Skin Cancer

Skin cancer is the most common type of cancer. 1 in 5 Americans will develop skin cancer by age 70, and 2 Americans die of skin cancer every hour. While it may be alarming that skin cancer is so common, early detection and treatment can mean a high survival rate.

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Cancerous and precancerous skin lesions can vary widely in appearance. Some skin cancers may look like:

  • Scar-like lesion that is brown or skin-colored
  • Pearly or waxy bump
  • Crusted, flat lesion
  • Firm, red nodule
  • Large brown spot with darker speckles
  • Moles that change shape or color
  • Shiny, firm bumps

This list does not include all possible appearances of skin cancer. All new, changing, and suspicious skin lesions should be examined by a doctor to rule out the possibility of cancer.


Actinic Keratosis (AK): Precancerous skin lesion caused by long-term exposure to UV rays. They usually appear as rough, scaly patches ranging in size from a pinpoint to several inches. AKs are commonly found on the face, scalp, neck, ears, hands, and forearms. Without treatment, they can develop into skin cancer.

Basal Cell Carcinoma (BCC): The most common form of skin cancer. BCCs arise from abnormal growth of basal skin cells, which may occur due to DNA damage from UV exposure. They may look like open sores, shiny bumps, pink growths, red patches, scars, or growths with elevated or rolled edges and a central indentation. BCCs may also occasionally ooze, crust, bleed, or itch, and they often arise in sun-exposed areas of skin. Most are curable when caught and treated early, but if allowed to grow, BCCs can be disfiguring and dangerous and may destroy skin, tissue, and bone. Some types of BCC can be life threatening.

Squamous Cell Carcinoma (SCC): The second most common form of skin cancer. SCCs arise from abnormal growth of squamous cells, which may occur due to DNA damage from UV exposure or other damaging agents. They may look like open sores, scaly red patches, rough and thick or wart-like skin, or raised growths with a central indentation. SCCs may also occasionally crust, bleed, or itch, and they usually arise in sun-exposed areas of skin. Most are curable when caught and treated early, but if allowed to grow, SCCs can be disfiguring, dangerous, or fatal.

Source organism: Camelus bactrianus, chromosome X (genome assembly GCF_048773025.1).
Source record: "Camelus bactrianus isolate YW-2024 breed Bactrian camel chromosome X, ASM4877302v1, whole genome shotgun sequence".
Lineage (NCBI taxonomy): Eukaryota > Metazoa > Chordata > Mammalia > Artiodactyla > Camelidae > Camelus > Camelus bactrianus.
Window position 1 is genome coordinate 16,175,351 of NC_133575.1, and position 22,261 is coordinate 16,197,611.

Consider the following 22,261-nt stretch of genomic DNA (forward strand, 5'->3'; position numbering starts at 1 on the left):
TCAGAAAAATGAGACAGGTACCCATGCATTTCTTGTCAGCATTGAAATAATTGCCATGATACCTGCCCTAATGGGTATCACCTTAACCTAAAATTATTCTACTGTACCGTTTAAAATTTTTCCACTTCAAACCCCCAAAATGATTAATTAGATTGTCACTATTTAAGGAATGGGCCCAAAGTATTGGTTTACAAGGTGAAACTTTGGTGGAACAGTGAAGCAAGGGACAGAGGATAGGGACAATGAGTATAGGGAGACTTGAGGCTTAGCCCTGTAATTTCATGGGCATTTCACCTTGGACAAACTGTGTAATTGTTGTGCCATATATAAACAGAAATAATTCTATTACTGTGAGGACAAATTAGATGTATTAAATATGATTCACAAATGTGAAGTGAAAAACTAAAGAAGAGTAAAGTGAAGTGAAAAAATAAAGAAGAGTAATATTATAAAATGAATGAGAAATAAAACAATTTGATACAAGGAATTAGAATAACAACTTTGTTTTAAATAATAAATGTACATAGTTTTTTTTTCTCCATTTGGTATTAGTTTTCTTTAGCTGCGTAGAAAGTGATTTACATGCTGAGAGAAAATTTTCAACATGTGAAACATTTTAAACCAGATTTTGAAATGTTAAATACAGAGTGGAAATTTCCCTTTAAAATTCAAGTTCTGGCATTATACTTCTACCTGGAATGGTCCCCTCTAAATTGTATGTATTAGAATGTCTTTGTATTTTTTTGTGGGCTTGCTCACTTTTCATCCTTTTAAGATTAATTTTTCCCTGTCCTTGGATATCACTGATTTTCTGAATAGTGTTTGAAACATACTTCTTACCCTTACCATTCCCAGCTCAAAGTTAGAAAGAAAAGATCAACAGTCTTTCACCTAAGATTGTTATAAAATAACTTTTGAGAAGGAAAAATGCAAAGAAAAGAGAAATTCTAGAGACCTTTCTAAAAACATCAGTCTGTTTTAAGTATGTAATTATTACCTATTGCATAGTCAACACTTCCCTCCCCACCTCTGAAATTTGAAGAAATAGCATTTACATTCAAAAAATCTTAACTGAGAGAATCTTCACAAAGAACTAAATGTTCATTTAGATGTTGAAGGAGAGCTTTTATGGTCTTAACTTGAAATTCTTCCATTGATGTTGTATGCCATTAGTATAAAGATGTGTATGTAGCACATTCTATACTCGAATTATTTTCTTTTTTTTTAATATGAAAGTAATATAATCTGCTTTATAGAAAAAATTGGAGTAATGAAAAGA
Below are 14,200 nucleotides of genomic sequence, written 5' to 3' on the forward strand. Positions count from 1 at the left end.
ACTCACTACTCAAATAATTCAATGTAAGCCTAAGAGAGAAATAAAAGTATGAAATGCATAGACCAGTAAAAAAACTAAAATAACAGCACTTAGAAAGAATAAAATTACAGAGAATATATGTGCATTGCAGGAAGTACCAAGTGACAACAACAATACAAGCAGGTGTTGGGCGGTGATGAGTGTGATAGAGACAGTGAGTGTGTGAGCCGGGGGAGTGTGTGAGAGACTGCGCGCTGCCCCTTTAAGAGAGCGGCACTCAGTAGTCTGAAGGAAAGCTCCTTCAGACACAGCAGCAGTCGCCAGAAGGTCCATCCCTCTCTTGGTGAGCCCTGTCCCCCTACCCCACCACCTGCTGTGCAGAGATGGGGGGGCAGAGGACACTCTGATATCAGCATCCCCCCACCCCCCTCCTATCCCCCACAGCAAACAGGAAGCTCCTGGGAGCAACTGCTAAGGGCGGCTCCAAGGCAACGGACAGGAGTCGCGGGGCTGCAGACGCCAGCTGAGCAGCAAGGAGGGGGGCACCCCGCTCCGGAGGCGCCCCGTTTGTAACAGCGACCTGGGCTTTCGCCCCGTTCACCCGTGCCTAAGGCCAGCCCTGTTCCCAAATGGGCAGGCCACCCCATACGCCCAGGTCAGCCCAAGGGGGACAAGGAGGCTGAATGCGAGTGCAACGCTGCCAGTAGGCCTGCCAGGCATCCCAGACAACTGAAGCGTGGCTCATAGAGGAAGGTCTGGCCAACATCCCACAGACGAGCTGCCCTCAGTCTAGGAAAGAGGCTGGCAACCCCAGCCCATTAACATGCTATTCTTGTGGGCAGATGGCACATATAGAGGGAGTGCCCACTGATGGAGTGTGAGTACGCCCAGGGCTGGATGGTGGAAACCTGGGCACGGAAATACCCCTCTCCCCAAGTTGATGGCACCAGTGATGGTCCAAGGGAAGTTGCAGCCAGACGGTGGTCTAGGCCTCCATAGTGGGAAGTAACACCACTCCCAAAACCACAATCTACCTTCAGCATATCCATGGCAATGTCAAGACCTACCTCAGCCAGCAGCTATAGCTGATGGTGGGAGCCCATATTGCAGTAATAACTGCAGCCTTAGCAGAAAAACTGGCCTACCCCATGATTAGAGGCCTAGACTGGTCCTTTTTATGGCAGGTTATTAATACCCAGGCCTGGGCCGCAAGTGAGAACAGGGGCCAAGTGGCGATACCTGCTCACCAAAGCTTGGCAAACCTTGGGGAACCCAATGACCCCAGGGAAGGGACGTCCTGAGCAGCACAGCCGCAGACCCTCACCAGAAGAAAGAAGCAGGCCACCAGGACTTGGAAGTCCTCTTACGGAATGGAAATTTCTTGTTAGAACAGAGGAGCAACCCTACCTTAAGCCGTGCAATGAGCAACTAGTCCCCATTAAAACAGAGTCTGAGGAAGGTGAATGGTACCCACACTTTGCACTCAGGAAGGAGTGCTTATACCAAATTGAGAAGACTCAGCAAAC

Melanoma: A serious form of skin cancer that is less common than BCC or SCC, but can rapidly spread to other organs if not treated early. Melanomas arise from DNA damage that causes mutations in melanocytes, leading to uncontrolled cellular growth. 70-80 percent of melanomas arise on normal-looking skin, and they may appear in many different shapes, sizes, and colors. Some examples include flat or raised and discolored asymmetrical patches, blotchy patches with uneven borders, and bumps. Melanomas can be shades of tan, brown, black, pink, red, blue, white, or skin-toned. While dangerous, with early detection, the five-year survival rate is 98 percent. Early detection is critical as melanoma can spread quickly and become deadly.

Merkel Cell Carcinoma (MCC): A rare, aggressive skin cancer with high risk of recurrence and metastasizing. MCCs often (but not always) appear on sun-exposed areas and are not as distinctive in appearance as other skin cancers. They may appear as pearly, pimple-like bumps that can be red, bluish red, or purple, and they typically grow at a rapid rate. MCC is three times as deadly as melanoma, but successful treatment is possible with early detection.

Risk Factors

You are at greater risk of developing skin cancer if you meet any of the following criteria:

  • Risk of melanoma doubles if you’ve had just one blistering sunburn in childhood or adolescence
  • Risk of melanoma doubles if you’ve had 5 or more sunburns
  • You have actinic keratosis (precancer)
  • You expose yourself to ultraviolet radiation from the sun without protection
  • You are an organ transplant patient (100 times more likely to develop SCC)
  • You are male and over age 50
  • You have light skin
  • You have used an indoor tanning bed (67% increase in risk of SCC and 29% increase in risk of BCC)
  • You have a genetic or family history of skin cancer
  • You have atypical moles
  • You have red hair
  • You have a weakened immune system


Skin cancer prevention begins with the following:

  • Use sunscreen daily (SPF 15 or higher)
  • Minimize sun exposure
  • Examine your own skin monthly
  • Get an annual skin exam
  • Have any suspicious lesions examined by your dermatologist
  • Avoid getting sunburned
  • Avoid tanning (indoor tanning or sun tanning)
  • Wear sun protective clothing, UV-blocking sunglasses, and wide-brimmed hats
  • Place a protective window film on your car and home windows
  • Eat a healthy diet


Treatment for skin cancer may include:

  • Mohs surgery: Layers of skin growths are progressively removed little by little until no abnormal cells remain
  • Excision: The lesion and some surrounding tissue is surgically cut out of the skin
  • Laser treatment: The tissue is heated to destroy cancerous growths
  • Chemotherapy: Drugs (including creams or lotions) may be used to destroy the cancer

Most skin cancer treatment is successful, but new tumors can still form. Having a history of skin cancer makes you significantly more likely to develop new skin cancers, so it is important to practice preventive measures and see a dermatologist on a regular basis.